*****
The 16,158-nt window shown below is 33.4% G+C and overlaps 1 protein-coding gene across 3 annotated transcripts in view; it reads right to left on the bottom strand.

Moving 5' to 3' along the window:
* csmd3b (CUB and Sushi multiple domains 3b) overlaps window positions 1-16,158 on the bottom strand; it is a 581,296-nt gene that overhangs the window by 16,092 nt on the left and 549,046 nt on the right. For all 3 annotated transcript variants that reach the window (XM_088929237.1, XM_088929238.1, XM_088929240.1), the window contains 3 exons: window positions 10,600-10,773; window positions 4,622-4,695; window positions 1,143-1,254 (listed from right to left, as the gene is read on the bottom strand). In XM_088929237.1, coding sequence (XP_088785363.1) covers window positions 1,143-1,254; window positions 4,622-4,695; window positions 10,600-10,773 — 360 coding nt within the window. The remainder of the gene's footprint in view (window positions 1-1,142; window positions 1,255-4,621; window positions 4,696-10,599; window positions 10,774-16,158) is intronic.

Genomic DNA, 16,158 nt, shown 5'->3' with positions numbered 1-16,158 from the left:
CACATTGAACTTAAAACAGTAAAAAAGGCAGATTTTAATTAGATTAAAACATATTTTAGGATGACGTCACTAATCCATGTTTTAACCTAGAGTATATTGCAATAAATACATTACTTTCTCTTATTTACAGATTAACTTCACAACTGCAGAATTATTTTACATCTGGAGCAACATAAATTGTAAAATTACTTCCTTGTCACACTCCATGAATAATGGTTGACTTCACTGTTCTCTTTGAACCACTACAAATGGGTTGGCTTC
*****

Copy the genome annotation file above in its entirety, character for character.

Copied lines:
The 16,158-nt window shown below is 33.4% G+C and overlaps 1 protein-coding gene across 3 annotated transcripts in view; it reads right to left on the bottom strand.

Moving 5' to 3' along the window:
* csmd3b (CUB and Sushi multiple domains 3b) overlaps window positions 1-16,158 on the bottom strand; it is a 581,296-nt gene that overhangs the window by 16,092 nt on the left and 549,046 nt on the right. For all 3 annotated transcript variants that reach the window (XM_088929237.1, XM_088929238.1, XM_088929240.1), the window contains 3 exons: window positions 10,600-10,773; window positions 4,622-4,695; window positions 1,143-1,254 (listed from right to left, as the gene is read on the bottom strand). In XM_088929237.1, coding sequence (XP_088785363.1) covers window positions 1,143-1,254; window positions 4,622-4,695; window positions 10,600-10,773 — 360 coding nt within the window. The remainder of the gene's footprint in view (window positions 1-1,142; window positions 1,255-4,621; window positions 4,696-10,599; window positions 10,774-16,158) is intronic.

Genomic DNA, 16,158 nt, shown 5'->3' with positions numbered 1-16,158 from the left:
CACATTGAACTTAAAACAGTAAAAAAGGCAGATTTTAATTAGATTAAAACATATTTTAGGATGACGTCACTAATCCATGTTTTAACCTAGAGTATATTGCAATAAATACATTACTTTCTCTTATTTACAGATTAACTTCACAACTGCAGAATTATTTTACATCTGGAGCAACATAAATTGTAAAATTACTTCCTTGTCACACTCCATGAATAATGGTTGACTTCACTGTTCTCTTTGAACCACTACAAATGGGTTGGCTTC